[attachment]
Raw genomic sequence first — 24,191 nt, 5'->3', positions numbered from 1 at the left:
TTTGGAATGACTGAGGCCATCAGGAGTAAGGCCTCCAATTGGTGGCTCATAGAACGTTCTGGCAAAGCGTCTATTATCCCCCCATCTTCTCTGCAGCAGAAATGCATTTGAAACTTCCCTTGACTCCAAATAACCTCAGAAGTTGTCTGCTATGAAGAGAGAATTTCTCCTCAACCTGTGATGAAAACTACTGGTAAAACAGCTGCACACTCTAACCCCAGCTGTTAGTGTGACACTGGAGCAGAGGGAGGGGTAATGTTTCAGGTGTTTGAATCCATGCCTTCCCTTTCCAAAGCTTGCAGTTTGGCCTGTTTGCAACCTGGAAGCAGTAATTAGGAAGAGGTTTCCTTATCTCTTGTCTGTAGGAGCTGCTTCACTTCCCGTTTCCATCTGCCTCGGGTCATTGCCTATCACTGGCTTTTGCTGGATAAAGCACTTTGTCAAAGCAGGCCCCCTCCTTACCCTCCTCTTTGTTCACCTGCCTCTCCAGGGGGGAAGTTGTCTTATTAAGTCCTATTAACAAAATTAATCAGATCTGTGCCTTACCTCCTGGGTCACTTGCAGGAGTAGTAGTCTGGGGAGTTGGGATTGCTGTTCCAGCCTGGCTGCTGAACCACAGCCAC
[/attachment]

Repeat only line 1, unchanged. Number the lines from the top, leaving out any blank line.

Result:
Raw genomic sequence first — 24,191 nt, 5'->3', positions numbered from 1 at the left: